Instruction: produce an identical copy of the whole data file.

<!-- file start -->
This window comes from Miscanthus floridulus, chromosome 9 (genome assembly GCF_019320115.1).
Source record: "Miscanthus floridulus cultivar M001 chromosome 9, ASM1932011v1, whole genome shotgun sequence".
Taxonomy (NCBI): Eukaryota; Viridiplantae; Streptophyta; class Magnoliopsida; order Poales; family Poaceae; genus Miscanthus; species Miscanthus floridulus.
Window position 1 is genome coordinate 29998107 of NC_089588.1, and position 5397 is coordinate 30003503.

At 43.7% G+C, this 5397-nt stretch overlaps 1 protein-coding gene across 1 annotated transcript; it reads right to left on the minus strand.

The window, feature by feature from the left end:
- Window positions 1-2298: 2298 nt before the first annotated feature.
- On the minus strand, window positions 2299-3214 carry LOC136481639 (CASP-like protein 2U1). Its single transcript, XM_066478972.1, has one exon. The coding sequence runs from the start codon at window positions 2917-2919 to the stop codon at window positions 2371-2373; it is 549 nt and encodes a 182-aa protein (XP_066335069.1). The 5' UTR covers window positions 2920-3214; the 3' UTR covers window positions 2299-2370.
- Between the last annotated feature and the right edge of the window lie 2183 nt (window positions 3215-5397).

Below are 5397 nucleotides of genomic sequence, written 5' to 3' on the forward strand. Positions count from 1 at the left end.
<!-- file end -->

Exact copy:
This window comes from Miscanthus floridulus, chromosome 9 (genome assembly GCF_019320115.1).
Source record: "Miscanthus floridulus cultivar M001 chromosome 9, ASM1932011v1, whole genome shotgun sequence".
Taxonomy (NCBI): Eukaryota; Viridiplantae; Streptophyta; class Magnoliopsida; order Poales; family Poaceae; genus Miscanthus; species Miscanthus floridulus.
Window position 1 is genome coordinate 29998107 of NC_089588.1, and position 5397 is coordinate 30003503.

At 43.7% G+C, this 5397-nt stretch overlaps 1 protein-coding gene across 1 annotated transcript; it reads right to left on the minus strand.

The window, feature by feature from the left end:
- Window positions 1-2298: 2298 nt before the first annotated feature.
- On the minus strand, window positions 2299-3214 carry LOC136481639 (CASP-like protein 2U1). Its single transcript, XM_066478972.1, has one exon. The coding sequence runs from the start codon at window positions 2917-2919 to the stop codon at window positions 2371-2373; it is 549 nt and encodes a 182-aa protein (XP_066335069.1). The 5' UTR covers window positions 2920-3214; the 3' UTR covers window positions 2299-2370.
- Between the last annotated feature and the right edge of the window lie 2183 nt (window positions 3215-5397).

Below are 5397 nucleotides of genomic sequence, written 5' to 3' on the forward strand. Positions count from 1 at the left end.